If you’re interested in e-learning, you’ve probably heard of or seen the acronym SCORM.
To my eyes, it looks like it should be the name of a Star Trek enemy—kind of like the Borg Collective. But nope, it’s a set of rules, standards, and specifications for making e-learning modules and learning management systems (LMSs) work together.
Read on if you’re curious for more information.
SCORM ensures that e-learning courses can be imported into, assigned, played, completed, and tracked from a learning management system (LMS). That’s assuming that both the e-learning course and the LMS are SCORM-compliant.
SCORM makes e-learning courses and learning management systems play nice together.
When you buy a music CD—assuming you still buy those—you can put it into any CD player and it will play. It doesn’t matter who made the CD, and it doesn’t matter who made the CD player. That’s what SCORM does too—it lets you play a SCORM-compliant e-learning course in a SCORM-compliant LMS.
Or it’s like software for viewing digital images that can only work with certain kinds of images (BMP, JPG, PNG, etc.)
Or it’s like software for viewing digital video files that can only work with certain kinds of video files–like WMP.
Or, if you’re old enough for this one, it’s like the old VHS and BETA video tape thing–most players could play only one type, but not both.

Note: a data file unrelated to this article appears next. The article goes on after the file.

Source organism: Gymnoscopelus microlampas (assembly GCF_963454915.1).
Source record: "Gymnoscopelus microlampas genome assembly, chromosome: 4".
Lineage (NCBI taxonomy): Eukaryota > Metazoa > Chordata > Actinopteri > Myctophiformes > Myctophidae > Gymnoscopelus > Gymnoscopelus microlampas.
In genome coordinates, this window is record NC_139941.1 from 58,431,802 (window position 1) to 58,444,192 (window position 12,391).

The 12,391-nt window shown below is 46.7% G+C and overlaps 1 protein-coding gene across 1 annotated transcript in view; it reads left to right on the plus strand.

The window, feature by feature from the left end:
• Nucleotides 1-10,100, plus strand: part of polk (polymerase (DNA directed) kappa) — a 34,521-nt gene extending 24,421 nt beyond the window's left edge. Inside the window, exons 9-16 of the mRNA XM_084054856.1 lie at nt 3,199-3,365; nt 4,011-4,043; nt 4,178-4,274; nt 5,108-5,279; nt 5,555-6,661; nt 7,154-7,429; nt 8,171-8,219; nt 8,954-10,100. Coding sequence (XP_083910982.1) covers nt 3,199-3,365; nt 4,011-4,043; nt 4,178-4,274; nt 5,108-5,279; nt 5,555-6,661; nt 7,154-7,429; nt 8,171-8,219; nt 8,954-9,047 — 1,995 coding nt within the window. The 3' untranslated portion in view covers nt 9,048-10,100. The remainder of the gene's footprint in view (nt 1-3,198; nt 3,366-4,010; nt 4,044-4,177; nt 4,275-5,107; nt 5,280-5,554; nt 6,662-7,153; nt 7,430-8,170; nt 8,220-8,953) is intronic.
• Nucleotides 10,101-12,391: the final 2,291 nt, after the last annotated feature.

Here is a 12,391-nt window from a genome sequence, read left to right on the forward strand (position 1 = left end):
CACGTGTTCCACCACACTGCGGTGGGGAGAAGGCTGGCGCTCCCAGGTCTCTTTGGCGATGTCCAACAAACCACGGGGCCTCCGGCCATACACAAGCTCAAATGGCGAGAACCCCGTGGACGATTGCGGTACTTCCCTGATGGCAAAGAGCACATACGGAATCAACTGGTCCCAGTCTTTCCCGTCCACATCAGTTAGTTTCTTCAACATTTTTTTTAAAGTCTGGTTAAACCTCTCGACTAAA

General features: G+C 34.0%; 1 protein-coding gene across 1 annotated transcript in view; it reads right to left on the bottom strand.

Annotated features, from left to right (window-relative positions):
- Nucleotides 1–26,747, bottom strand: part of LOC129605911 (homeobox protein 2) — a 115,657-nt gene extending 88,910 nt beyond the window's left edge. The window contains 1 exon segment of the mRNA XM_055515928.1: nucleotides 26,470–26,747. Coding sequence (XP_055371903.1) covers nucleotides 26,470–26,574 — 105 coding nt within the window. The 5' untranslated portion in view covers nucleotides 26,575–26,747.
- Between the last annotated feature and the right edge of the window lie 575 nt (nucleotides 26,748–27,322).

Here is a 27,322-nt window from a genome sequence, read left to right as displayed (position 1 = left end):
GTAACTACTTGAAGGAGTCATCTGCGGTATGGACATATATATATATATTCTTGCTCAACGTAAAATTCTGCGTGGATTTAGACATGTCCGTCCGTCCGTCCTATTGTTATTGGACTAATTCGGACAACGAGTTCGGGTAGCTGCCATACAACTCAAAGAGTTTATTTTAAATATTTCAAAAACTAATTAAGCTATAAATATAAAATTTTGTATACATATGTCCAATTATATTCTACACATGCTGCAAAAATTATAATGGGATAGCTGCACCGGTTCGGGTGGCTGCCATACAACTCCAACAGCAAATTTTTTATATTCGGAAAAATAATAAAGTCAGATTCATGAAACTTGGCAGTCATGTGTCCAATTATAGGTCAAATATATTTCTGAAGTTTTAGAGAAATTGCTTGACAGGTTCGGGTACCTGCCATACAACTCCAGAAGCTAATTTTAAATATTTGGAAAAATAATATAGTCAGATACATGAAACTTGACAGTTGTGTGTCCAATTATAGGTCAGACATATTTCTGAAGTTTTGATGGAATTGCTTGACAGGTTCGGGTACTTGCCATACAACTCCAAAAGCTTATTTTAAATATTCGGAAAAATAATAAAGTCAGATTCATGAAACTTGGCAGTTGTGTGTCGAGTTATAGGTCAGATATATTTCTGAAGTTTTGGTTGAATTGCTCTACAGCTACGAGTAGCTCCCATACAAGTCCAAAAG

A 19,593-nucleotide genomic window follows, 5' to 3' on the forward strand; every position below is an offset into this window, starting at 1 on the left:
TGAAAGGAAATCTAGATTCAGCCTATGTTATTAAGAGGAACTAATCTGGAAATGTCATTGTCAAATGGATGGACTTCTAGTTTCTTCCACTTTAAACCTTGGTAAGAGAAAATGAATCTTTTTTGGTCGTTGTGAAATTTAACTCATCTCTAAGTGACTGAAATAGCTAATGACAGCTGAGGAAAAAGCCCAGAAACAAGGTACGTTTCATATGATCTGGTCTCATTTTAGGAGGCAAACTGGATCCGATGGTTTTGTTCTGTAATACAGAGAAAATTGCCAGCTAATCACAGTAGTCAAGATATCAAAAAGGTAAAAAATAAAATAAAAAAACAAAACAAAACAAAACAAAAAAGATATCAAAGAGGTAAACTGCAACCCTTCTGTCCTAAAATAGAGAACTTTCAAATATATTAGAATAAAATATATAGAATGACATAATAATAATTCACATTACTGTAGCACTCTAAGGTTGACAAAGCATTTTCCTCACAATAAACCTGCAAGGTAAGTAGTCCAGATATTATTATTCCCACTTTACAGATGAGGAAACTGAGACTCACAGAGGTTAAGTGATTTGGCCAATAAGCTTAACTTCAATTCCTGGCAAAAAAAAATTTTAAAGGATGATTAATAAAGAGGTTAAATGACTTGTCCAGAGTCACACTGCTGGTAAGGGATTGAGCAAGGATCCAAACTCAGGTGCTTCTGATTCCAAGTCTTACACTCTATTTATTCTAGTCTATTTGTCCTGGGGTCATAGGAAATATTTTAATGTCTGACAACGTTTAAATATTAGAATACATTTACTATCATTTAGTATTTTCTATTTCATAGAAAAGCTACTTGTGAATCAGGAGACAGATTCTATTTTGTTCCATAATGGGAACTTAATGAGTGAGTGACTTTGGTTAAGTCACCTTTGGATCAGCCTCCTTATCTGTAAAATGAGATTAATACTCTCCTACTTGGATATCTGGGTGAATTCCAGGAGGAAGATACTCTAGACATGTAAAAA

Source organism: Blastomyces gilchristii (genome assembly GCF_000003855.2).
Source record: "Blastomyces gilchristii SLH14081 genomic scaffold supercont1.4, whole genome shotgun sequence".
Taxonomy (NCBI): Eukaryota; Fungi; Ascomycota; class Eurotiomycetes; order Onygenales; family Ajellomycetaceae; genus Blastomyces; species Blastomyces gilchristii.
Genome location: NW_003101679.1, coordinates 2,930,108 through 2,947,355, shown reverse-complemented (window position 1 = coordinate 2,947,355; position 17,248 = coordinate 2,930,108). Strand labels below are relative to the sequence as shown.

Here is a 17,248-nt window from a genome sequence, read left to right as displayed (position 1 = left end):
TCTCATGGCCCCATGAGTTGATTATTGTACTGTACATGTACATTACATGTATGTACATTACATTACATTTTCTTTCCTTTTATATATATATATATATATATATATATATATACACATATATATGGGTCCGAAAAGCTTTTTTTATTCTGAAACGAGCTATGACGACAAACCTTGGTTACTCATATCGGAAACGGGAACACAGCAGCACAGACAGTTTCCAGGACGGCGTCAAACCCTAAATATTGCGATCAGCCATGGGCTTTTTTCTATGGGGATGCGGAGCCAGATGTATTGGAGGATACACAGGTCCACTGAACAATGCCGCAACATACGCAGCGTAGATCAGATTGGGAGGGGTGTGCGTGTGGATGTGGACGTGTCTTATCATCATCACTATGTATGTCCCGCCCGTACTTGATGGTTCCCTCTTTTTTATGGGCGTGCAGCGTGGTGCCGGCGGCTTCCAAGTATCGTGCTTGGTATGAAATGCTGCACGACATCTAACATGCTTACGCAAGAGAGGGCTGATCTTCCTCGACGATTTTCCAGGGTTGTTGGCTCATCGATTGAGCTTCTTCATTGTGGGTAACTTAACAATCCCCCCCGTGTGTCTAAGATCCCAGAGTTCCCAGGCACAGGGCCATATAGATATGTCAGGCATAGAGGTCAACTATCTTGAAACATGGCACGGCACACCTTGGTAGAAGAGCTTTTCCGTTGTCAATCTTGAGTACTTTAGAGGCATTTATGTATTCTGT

Happily, some LMSs can play more than one of the common formats (SCORM but also AICC and xAPI), but they DO have to be designed to play one or more specific format.
How about this—think of videos games you buy for video game players such as Wii, X-Box, and Play Station. If you buy a game for the Wii, you can’t play it on your X-Box.
Life without SCORM would be kind of like that. 🙁
Yes. SCORM 1.2 was the first commonly used version, and most learning management systems use and support it today. There’s also a more recent version called SCORM 2004.
Sharable Content Object Reference Model.
Nope. Standard eLearning authoring tools like Adobe Captivate and Articulate Studio & Storyline do it for you. Just push the Publish button and they’ll ask you for the intended format.
The Advanced Distributive Learning (ADL) Initiative, on behalf of the United States Secretary of Defense.
It’s an earlier alternative to SCORM. You can read more about it here.
It’s something that’s often referred to as the “next generation SCORM,” and it’s also sometimes called the Experience API. Read more about it here. Also, this is a very good guide, though it’s gated (you’ll have to give name/email, etc.).
Feel free to download the LMS Evaluation Checklist below if this is something you’re looking into these days.
Reading about SCORM suggests either an interest in learning management systems (LMS), eLearning courses, or both.
If you’d like to know more about LMSs, try some of the articles below out for size:
And here are some additional articles about eLearning courses:
If you’re looking for online training (eLearning courses) or a learning management system (LMS), it’s important to know what SCORM and similar eLearning standards, such as AICC and xAPI, are and what they do. We hope this explanation of SCORM has been helpful to you.
Before you go, feel free to download our free LMS Evaluation Checklist below.
Here’s a handy checklist to use as you evaluate different LMSs to find the right one for your company.